Gestalt Audio Design, Wolf von Langa

Colin King and Doug K of Gestalt Audio Design of Nashville, Tennessee, presented one of the more unusual looking rigs at AXPONA, complete with a fantastical copper-colored turntable with a steampunk clamp, a pair of bug-eyed loudspeakers each with a field-coil midrange driver, and a master controller that looked like it had been rescued or stolen from a Russian submarine circa 1957.

That turntable was a TW-Acustic Raven GT2 ($12,500), its copper accents mostly obscured in the photos by a record, equipped with a Raven 10.5 tonearm ($6500) and a Fuuga MC cartridge ($9995). The preamp was a handsome, glass-bead-blasted Zeiler Audio tubed PR-01 ($37,000). Zeiler Audio also made the amplifier, a 10Wpc KT-150 PA-01 ($37,000). The loudspeakers were from Wolf von Langa London ($64,995/pair; if this is starting to sound like a fashion show, it is to me, too). That "master controller" was a controller/power supply for the field-coil drivers on the Wolf Von Langa speakers. Cables were courtesy of Sternklang and Tchernov, and the rack was by Silent Running Audio.

The German amps in this rig were stunning for their build quality and level of finish. TW-Acustic, a staple in Jeffrey Catalano’s High Water Sound rooms, speaks for itself. But what about the War-of-the-Worlds looking, Wolf Von Langa loudspeakers? This “high end lautsprecher” is a field-coil model, with an open back frame of high-density fiberboard with double-sided PMMA coating. Sensitivity is rated at 95dB at 8 ohms. Each speaker weighs 185lb.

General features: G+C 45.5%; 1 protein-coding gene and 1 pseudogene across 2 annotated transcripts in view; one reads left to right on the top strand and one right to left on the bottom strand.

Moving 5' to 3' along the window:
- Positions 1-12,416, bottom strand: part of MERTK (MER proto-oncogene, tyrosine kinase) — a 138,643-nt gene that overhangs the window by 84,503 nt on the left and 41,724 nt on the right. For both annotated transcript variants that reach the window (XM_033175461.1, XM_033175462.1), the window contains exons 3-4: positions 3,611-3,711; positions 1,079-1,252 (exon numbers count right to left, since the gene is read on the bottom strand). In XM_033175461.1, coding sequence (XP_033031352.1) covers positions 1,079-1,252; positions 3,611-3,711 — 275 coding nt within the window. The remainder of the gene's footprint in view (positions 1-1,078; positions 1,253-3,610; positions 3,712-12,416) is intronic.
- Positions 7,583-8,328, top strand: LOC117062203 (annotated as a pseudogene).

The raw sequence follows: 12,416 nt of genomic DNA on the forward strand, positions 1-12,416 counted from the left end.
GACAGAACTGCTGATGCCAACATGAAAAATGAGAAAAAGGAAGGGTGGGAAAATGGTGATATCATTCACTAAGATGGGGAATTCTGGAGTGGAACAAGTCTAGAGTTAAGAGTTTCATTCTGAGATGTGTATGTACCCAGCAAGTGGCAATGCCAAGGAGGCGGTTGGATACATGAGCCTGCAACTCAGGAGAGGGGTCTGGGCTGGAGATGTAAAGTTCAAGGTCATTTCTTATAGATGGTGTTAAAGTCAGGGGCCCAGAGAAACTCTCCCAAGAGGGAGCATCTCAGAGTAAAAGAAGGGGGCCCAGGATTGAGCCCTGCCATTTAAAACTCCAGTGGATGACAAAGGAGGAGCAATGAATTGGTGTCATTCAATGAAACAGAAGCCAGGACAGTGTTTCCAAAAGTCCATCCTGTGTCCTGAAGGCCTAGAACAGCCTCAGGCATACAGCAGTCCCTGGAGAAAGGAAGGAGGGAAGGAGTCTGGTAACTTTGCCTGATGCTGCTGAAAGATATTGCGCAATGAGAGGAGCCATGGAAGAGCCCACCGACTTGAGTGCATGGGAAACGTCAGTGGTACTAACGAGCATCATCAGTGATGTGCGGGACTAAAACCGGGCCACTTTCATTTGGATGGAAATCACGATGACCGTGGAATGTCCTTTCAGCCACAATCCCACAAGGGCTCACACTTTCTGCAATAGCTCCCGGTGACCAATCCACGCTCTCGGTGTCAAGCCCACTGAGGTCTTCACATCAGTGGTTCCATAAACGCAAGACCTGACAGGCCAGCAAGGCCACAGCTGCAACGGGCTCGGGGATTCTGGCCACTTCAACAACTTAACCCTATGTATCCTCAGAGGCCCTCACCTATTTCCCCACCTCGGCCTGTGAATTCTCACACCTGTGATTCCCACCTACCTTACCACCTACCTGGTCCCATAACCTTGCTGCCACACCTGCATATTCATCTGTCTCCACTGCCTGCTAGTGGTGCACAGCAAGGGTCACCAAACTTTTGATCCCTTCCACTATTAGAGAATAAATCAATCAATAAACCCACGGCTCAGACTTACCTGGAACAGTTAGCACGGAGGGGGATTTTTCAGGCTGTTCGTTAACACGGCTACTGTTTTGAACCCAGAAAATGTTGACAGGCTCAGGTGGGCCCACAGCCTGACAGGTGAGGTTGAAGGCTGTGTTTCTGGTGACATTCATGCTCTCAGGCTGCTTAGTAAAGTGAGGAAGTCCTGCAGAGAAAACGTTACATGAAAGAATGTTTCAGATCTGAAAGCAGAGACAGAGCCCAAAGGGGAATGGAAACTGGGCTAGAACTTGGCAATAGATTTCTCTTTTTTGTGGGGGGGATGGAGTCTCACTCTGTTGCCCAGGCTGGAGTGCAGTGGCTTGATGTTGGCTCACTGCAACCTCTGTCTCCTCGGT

The program began with Nobuo Uematsu’s soundtrack music for Final Fantasy. I was unimpressed. But once Count Basie’s 88 Basie Street (Pablo) hit the TW-Acustic platter, trepidation turned to adulation. The instruments of Basie’s band floated before me like priests performing high mass. I gorged on a sweet, layered stage with delicate highs and mids and oodles of low-end glory. This monster setup played with mad dynamics and physicality, from vibrant triangles to full brass onslaughts. Mercy!

I’d love to hear these speakers in my Manhattan walkup crib, but 185lb apiece, it ain't gonna happen.

unitygain's picture

Ken, you might consider the lighter, more walkup-ready Wolf von Langa Son speakers, which Jeffrey helped me navigate into my own fourth floor downtown loft.

donnedonne's picture

This room was stellar.

It appears the spkrs are divided into parts (two bass units and the full range driver per channel), so I assume it’s possible to install them in your walk-up for a review, without too much muscle required. Would happily volunteer what little muscle I have to make it happen.

Anton's picture

Almost a vintage Altec configuration.